Smart seq3 analysis
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Entering edit mode
3 months ago
Eun • 0

Hi,

I am new to data analysis, so please bear that in mind.

I can load 10x data into R, and can follow seurat tutorial. But now I need to work with Smart seq3 data, which is in "RawFASTQ" folder. (I guess this is the list of rawFASTQ file from the experiment.)

How can I load this file into R so that I can do the thing that I did with 10x data? Do I need a special program? I tried to find a tutorial or something, but failed..

Sorry for this baby stepping question, but right now, I am so stuck.. Please help.

smart seq3 upload analysis • 557 views
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3 months ago
dsull ★ 5.5k

Oh yes, you only have the raw reads so that means you have to map the raw reads to a reference and obtain a cell-by-gene count matrix that can be loaded into seurat. (Typically this step is already done by cellranger but that's only for 10x data).

Here's one example using kallisto bustools (but other tools could also work if you wrangle the settings a bit): Analysis of Smart-Seq3 data with kallisto-bustools

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Thank you so much for your reply. As I mentioned earlier, I am a newborn in analysis, so... my question will be dumb, but... here we go.

It took some time to understand what was going on on the link that you shared, and it seems like I need to do it on conda environment. Is there any other way that I can do all things on R? Do I need to learn python in order to be able to handle Smart-Seq3 data? I thought once I can import the data, then the rest would be the same as analyzing 10x data..Am I wrong?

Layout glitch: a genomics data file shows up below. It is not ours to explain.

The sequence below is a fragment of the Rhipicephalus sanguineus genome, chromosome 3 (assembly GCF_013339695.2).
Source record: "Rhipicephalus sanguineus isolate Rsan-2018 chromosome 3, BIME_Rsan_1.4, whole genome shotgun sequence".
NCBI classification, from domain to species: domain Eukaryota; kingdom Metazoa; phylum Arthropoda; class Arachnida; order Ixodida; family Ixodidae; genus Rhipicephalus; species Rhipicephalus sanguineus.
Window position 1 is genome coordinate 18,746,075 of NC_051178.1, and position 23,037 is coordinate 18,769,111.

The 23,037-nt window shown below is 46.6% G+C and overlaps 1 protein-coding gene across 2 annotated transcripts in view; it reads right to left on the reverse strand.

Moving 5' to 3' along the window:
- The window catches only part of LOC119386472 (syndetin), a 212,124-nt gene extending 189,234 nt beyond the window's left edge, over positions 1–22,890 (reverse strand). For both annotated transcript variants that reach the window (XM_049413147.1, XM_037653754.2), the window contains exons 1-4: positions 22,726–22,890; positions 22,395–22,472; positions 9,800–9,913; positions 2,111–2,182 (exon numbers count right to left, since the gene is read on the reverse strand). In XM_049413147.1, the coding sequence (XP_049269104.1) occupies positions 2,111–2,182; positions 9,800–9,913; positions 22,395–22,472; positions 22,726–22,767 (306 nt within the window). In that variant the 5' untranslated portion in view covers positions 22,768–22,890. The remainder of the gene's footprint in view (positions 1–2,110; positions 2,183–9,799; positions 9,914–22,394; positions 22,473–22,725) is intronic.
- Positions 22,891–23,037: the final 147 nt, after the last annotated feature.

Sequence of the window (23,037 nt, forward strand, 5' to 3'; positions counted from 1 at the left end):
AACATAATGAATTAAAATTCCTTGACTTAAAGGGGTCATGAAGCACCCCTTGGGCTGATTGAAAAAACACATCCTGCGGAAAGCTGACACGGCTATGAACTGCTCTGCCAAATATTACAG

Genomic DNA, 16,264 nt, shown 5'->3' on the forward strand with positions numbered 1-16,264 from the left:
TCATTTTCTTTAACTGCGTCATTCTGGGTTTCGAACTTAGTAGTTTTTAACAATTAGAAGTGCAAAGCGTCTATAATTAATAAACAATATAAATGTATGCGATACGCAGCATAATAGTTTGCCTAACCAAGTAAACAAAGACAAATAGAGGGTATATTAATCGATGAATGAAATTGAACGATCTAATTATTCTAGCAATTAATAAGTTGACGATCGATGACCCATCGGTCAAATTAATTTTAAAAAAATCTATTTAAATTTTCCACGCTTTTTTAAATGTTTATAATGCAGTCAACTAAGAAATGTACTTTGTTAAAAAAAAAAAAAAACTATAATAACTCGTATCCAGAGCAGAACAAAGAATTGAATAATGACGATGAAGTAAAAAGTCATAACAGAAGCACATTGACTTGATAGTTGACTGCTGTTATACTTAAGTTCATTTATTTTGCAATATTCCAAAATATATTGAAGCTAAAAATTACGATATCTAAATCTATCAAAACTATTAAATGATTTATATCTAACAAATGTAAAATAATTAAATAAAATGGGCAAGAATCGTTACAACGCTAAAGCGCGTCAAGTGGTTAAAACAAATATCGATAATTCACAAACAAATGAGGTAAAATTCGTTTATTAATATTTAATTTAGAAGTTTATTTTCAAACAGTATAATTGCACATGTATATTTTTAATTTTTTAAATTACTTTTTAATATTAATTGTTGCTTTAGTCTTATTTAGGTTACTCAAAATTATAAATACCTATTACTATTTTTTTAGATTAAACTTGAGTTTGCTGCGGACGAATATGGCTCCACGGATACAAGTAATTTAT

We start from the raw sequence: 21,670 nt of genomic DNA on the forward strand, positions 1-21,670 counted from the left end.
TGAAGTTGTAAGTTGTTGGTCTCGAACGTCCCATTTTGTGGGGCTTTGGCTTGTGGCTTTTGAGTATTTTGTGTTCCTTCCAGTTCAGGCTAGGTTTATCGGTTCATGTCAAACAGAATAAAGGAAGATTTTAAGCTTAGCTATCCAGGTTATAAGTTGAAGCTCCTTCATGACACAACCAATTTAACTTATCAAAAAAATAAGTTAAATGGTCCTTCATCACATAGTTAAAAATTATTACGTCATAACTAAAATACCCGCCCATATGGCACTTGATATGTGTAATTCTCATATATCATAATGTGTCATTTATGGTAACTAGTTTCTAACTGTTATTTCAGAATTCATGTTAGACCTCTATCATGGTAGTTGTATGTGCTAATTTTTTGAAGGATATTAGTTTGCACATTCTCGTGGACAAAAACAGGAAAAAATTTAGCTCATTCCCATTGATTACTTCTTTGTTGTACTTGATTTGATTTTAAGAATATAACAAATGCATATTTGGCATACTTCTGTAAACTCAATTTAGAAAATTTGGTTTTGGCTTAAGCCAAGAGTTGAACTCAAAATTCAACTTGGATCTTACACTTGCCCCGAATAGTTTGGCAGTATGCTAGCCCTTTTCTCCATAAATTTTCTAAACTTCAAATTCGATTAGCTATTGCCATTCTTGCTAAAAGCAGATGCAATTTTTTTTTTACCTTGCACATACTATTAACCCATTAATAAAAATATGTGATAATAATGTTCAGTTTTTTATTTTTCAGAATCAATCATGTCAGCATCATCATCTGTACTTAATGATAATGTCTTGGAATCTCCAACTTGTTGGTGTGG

It would be really helpful if I only need to deal with R, but if python is the only way, that's fine. I will learn it.. (sigh..)

Thank you!

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Entering edit mode

You need to learn how to use a command-line terminal.

First run:

pip install kb_python

Then run the "kb ref" command and the "kb count" command detailed in that previous link.

Sorry, but bioinformatics analyses is something that you "learn", not just "do". We were all newborns at one point -- but it's a learning process (in fact, I'm still a newborn in many, many areas and am still a learner). Going from FASTQ files to something you can load in Seurat is not easy, and requires effort and learning. Doing bioinformatics correctly and robustly is a full-time job for many researchers.

What you have been given are FASTQ files -- those are the A's, T's, C's, and G's that a sequencing machine spits out. You're going to have over a trillion of A's/T's/C's/G's. What Seurat does is takes in files like "In this single cell, gene A has 10 counts; gene B has 20 counts; in another cell, gene B has 5 counts and gene C has 30 counts". Going from the FASTQ files that your sequencing machine spits out to what Seurat takes in requires an additional step in-between. That step is what is detailed in the link I supplied.

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